Recently, Zuckerberg revealed that political ads make up only 0.5% of the company’s revenue, suggesting that banning all political ads on the site would have little impact on Facebook’s bottom line. Nonetheless, Facebook remains steadfast in its position, even after receiving significant controversy from the media, Congress, and the general public alike. Zuckerberg also recently drew criticism for having lunch with Republican politicians and conservative commentators, a decision that he defended by stressing the importance of getting along with people from different political stripes. In an apparent rebuke of Zuckerberg’s take on political speech, Twitter’s Jack Dorsey opposed the idea that allowing political ads to run indiscriminately is necessary to avoid censorship and ensure free speech, saying “A political message earns reach when people decide to follow an account or retweet. Paying for reach removes that decision, forcing highly optimized and targeted political messages on people. We believe this decision should not be compromised by money.” This difference in opinion is at the core of the argument about free speech on social media platforms, and may very well one day manifest in the form of regulations about using advertising to spread misinformation on social media platforms, like the ones that already exist for other forms of media.


Disinformation Campaigns On the Rise Around the World

The United States is currently in the midst of an intragovernmental conflict that speaks to the core of questions about the proliferation of truth and facts in a democracy and about how disinformation can spread to corrupt the ordinary political processes that ensure fair and proper representation of citizens by government. The Trump administration, infamous for its strategy of communicating falsehoods and outright lies in an unyielding effort to smear any and all political opposition, nevertheless enjoys seemingly-unshakable support from a core constituency of voters who, while not representing the majority of American voices, enable largely unchecked majority rule in the federal government. The stability of this coalition speaks to the efficacy of disinformation campaigns, promulgated by the White House and repeated unquestioned by propaganda outlets including Fox News. The success of such campaigns affecting the US has resulted in similar strategies being tried in other governments, as the New York Times reports that at least 70 countries have had disinformation campaigns.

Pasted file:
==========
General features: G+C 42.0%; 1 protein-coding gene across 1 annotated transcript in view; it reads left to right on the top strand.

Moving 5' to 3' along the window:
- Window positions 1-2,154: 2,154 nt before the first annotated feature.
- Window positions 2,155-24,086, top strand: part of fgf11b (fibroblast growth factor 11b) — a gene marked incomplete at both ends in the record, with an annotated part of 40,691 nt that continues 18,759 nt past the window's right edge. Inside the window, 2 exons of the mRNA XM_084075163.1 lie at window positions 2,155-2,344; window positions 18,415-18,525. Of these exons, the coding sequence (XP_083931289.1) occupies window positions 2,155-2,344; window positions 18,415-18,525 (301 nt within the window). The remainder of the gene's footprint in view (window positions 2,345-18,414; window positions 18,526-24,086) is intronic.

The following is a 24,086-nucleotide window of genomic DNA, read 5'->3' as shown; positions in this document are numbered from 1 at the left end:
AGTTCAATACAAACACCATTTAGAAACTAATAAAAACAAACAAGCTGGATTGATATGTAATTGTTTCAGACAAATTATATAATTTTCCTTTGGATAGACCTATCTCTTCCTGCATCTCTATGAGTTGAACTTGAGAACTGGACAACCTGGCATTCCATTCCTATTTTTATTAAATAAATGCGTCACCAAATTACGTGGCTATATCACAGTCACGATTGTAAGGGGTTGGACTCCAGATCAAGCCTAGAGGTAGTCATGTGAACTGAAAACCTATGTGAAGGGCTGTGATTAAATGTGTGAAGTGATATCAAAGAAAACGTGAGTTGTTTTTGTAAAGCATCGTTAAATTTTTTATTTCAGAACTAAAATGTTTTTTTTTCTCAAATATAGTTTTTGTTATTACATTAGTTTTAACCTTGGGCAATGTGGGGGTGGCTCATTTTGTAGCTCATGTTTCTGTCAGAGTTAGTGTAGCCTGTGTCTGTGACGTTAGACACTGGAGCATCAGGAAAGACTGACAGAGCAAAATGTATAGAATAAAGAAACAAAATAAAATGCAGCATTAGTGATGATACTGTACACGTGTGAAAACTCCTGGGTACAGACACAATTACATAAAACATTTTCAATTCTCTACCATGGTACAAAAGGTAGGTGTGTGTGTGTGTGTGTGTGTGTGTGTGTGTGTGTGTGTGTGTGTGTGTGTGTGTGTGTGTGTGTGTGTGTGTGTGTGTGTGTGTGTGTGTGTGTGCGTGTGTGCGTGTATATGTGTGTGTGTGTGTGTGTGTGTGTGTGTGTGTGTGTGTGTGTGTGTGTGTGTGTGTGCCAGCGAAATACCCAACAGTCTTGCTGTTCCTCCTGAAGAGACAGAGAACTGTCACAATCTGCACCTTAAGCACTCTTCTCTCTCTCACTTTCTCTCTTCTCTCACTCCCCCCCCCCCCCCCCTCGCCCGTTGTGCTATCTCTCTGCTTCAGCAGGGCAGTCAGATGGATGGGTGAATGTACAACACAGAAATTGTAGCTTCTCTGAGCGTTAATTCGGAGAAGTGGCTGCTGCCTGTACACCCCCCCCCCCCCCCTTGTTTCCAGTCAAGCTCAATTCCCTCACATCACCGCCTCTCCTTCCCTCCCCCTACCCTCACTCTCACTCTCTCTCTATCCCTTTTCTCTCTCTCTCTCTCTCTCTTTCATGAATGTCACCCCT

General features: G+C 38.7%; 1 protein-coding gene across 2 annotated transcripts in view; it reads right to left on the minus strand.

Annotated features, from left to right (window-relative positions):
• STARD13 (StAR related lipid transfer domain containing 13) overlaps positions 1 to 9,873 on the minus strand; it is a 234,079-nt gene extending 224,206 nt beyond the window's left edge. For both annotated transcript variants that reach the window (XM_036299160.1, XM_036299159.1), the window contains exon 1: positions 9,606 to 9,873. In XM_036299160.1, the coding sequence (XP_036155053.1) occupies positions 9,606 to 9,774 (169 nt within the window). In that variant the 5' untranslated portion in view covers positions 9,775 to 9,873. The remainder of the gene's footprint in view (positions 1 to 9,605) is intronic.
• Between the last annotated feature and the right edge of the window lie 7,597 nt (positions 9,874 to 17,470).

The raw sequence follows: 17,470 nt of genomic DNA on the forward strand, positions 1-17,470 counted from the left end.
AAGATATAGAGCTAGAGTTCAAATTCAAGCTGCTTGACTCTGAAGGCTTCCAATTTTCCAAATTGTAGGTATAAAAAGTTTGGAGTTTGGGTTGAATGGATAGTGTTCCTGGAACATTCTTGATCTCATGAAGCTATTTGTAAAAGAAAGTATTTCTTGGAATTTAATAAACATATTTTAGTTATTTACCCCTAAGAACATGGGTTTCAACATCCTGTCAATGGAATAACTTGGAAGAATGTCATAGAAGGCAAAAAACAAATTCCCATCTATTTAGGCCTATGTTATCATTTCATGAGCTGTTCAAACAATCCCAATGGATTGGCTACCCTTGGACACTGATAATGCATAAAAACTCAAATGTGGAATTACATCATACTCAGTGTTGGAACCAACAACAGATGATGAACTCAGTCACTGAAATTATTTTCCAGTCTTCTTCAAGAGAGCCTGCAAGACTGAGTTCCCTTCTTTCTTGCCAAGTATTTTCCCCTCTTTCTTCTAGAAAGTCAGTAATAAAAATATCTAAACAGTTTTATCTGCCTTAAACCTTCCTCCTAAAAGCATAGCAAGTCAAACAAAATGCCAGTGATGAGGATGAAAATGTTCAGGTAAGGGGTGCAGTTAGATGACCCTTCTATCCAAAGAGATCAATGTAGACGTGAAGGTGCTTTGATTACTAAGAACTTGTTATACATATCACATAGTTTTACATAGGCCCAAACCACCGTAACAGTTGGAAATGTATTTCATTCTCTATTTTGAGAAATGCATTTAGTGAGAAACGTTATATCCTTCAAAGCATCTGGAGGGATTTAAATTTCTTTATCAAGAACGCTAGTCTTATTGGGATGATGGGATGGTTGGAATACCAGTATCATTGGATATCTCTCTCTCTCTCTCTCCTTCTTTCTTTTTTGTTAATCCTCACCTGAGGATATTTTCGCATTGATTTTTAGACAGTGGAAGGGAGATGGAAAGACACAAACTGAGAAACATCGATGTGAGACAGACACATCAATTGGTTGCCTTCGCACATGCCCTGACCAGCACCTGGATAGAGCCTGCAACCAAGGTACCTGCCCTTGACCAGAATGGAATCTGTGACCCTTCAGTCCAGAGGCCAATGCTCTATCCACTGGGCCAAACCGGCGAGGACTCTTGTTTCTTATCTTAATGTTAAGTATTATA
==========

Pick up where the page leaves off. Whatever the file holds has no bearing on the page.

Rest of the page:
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The article references a report conducted by the Computational Propaganda Research Project at the University of Oxford, which studied governments that spread disinformation “to discredit political opponents, bury opposing views and interfere in foreign affairs.” According to the report, the number of governments employing such tactics has more than doubled in the past two years, and manipulation of social media is a key factor in their expansion. Despite efforts from companies like Facebook, Twitter, and others to combat disinformation, colloquially called “fake news,” social media remains the primary avenue by which malicious actors spread deliberately harmful information, owing to the lack of journalistic standards inherent to the way information spreads on the medium. Governments use disinformation on social media to interfere not only in their own elections, but in the elections of other countries, as infamously exemplified by the Russian government’s successful effort to leverage their Internet Research Agency to improve Trump’s odds of being elected.